More than one in four women have used the internet to spy on their partners – with a staggering 28 per cent of the fairer sex checking up on their loved ones online.
According to an 'iSpy' survey (see what they've done?) commissioned by Virgin Media to coincide with the roll out of its 50Mb broadband service, woman are nearly twice as likely to use the internet to spy on their other half. By contrast, only 16 per cent of men are checking out their partners online.
TechRadar should point out that no statistics were given on what percentage of men check out other people's partners online.
Easy to keep track
The research highlights just how easy it is to keep track of people, with 88 per cent of Brits surfing the internet on a daily basis and use of social networks such as Facebook and MySpace growing rapidly.
Some may be surprised that Yorkshire appears to be the most paranoid area of Britain, with 30 per cent of people polled in the area admitting to spying on their loved ones.
The South (26 per cent) and the North East (25 per cent) also like their snooping, but the Scots are obviously a more trusting people, with only 15 per cent using the internet to track their partners (or at least admitting to).
"The internet has transformed the way we communicate and conversations can span the globe in a split second," said Virgin Media's Ashley Stockwell.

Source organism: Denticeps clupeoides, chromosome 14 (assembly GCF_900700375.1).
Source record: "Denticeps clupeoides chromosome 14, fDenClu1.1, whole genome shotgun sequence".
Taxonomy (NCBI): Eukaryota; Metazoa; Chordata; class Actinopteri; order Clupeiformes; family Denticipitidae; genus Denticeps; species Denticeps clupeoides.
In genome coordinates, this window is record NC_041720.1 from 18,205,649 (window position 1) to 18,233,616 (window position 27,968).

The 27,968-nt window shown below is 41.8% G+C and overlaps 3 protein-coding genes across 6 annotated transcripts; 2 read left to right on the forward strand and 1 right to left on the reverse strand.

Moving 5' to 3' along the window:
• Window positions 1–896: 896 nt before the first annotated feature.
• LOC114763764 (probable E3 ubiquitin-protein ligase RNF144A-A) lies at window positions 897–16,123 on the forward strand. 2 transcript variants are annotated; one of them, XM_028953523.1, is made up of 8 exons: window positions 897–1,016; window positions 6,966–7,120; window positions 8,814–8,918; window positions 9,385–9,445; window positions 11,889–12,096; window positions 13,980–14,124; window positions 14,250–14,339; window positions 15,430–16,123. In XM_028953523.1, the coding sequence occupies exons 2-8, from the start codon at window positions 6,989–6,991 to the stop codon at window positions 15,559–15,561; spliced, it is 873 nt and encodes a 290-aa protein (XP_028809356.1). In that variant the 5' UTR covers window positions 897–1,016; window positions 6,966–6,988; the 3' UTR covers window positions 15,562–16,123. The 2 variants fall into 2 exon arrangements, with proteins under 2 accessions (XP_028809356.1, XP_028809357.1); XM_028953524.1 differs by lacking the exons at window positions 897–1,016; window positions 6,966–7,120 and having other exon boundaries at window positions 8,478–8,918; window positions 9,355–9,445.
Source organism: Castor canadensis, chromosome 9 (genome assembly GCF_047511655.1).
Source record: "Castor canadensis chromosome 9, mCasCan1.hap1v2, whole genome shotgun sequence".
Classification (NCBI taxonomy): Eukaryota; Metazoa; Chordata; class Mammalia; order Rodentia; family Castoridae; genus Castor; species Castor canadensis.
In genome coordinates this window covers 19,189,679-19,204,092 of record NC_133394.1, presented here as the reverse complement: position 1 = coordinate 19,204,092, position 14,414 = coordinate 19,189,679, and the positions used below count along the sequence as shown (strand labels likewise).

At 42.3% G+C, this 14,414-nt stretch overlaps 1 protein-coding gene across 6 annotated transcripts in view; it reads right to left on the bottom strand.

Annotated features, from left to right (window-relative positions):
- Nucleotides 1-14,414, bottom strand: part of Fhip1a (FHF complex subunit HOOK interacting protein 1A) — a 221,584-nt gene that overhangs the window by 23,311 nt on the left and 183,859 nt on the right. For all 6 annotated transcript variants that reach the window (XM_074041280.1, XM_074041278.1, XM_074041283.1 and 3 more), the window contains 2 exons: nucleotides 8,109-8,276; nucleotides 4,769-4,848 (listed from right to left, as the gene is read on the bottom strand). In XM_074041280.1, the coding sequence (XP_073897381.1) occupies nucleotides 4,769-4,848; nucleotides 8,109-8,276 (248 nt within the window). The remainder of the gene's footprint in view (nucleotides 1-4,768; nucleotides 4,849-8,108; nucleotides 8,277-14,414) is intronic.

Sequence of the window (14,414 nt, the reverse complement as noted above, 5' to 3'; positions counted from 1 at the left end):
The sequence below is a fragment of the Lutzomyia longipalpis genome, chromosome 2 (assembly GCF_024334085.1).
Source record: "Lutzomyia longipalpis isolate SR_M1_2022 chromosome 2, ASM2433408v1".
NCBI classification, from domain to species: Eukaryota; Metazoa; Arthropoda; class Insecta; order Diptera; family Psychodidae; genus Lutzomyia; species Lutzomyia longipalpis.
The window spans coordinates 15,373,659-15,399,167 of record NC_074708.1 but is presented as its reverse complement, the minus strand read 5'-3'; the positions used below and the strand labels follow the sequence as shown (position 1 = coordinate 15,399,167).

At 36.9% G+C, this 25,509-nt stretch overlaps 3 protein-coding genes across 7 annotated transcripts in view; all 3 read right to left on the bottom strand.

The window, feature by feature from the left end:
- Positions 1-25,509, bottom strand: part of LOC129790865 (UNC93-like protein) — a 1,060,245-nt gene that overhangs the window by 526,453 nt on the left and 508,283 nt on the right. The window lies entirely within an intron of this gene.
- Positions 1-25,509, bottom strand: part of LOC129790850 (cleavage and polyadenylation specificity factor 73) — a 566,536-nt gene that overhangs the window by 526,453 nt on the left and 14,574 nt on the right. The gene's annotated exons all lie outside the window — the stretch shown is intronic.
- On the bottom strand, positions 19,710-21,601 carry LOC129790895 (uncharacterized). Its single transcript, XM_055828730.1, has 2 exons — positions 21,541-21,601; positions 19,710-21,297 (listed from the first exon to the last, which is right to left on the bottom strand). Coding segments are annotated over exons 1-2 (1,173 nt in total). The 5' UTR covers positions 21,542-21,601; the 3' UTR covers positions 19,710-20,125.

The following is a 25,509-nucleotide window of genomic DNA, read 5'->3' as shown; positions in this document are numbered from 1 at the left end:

"The fact that so many people use the internet to keep in contact with friends, start romantic relationships and even spy on their partners is a fascinating insight into the way we live our lives in the 21st century."
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Patrick Goss is the ex-Editor in Chief of TechRadar. Patrick was a passionate and experienced journalist, and he has been lucky enough to work on some of the finest online properties on the planet, building audiences everywhere and establishing himself at the forefront of digital content. After a long stint as the boss at TechRadar, Patrick has now moved on to a role with Apple, where he is the Managing Editor for the App Store in the UK.